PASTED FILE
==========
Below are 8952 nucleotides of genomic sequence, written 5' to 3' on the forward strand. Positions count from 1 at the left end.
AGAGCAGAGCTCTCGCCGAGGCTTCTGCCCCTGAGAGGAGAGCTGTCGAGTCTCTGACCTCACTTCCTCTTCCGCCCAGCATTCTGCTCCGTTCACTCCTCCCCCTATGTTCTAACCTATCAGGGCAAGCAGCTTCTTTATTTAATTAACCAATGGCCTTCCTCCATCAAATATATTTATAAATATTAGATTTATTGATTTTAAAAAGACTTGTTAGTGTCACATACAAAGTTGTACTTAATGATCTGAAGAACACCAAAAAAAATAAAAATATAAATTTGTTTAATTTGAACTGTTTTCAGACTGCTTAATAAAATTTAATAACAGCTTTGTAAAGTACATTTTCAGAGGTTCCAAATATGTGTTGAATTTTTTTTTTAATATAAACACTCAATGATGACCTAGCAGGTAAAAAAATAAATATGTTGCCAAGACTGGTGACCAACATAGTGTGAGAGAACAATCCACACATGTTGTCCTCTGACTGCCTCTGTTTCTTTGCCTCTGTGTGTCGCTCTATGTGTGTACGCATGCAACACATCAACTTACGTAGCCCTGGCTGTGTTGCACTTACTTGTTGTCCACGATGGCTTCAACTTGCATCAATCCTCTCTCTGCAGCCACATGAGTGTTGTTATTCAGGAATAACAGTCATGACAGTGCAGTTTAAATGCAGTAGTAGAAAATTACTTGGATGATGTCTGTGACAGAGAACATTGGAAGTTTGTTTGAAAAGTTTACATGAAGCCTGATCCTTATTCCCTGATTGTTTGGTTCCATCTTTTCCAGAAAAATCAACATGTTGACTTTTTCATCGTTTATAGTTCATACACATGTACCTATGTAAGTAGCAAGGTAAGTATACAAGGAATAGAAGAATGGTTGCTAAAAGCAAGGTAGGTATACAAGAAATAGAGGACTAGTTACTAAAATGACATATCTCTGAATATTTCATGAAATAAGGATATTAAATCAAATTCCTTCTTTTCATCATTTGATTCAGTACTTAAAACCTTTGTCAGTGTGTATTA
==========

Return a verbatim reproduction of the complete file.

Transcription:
Below are 8952 nucleotides of genomic sequence, written 5' to 3' on the forward strand. Positions count from 1 at the left end.
AGAGCAGAGCTCTCGCCGAGGCTTCTGCCCCTGAGAGGAGAGCTGTCGAGTCTCTGACCTCACTTCCTCTTCCGCCCAGCATTCTGCTCCGTTCACTCCTCCCCCTATGTTCTAACCTATCAGGGCAAGCAGCTTCTTTATTTAATTAACCAATGGCCTTCCTCCATCAAATATATTTATAAATATTAGATTTATTGATTTTAAAAAGACTTGTTAGTGTCACATACAAAGTTGTACTTAATGATCTGAAGAACACCAAAAAAAATAAAAATATAAATTTGTTTAATTTGAACTGTTTTCAGACTGCTTAATAAAATTTAATAACAGCTTTGTAAAGTACATTTTCAGAGGTTCCAAATATGTGTTGAATTTTTTTTTTAATATAAACACTCAATGATGACCTAGCAGGTAAAAAAATAAATATGTTGCCAAGACTGGTGACCAACATAGTGTGAGAGAACAATCCACACATGTTGTCCTCTGACTGCCTCTGTTTCTTTGCCTCTGTGTGTCGCTCTATGTGTGTACGCATGCAACACATCAACTTACGTAGCCCTGGCTGTGTTGCACTTACTTGTTGTCCACGATGGCTTCAACTTGCATCAATCCTCTCTCTGCAGCCACATGAGTGTTGTTATTCAGGAATAACAGTCATGACAGTGCAGTTTAAATGCAGTAGTAGAAAATTACTTGGATGATGTCTGTGACAGAGAACATTGGAAGTTTGTTTGAAAAGTTTACATGAAGCCTGATCCTTATTCCCTGATTGTTTGGTTCCATCTTTTCCAGAAAAATCAACATGTTGACTTTTTCATCGTTTATAGTTCATACACATGTACCTATGTAAGTAGCAAGGTAAGTATACAAGGAATAGAAGAATGGTTGCTAAAAGCAAGGTAGGTATACAAGAAATAGAGGACTAGTTACTAAAATGACATATCTCTGAATATTTCATGAAATAAGGATATTAAATCAAATTCCTTCTTTTCATCATTTGATTCAGTACTTAAAACCTTTGTCAGTGTGTATTA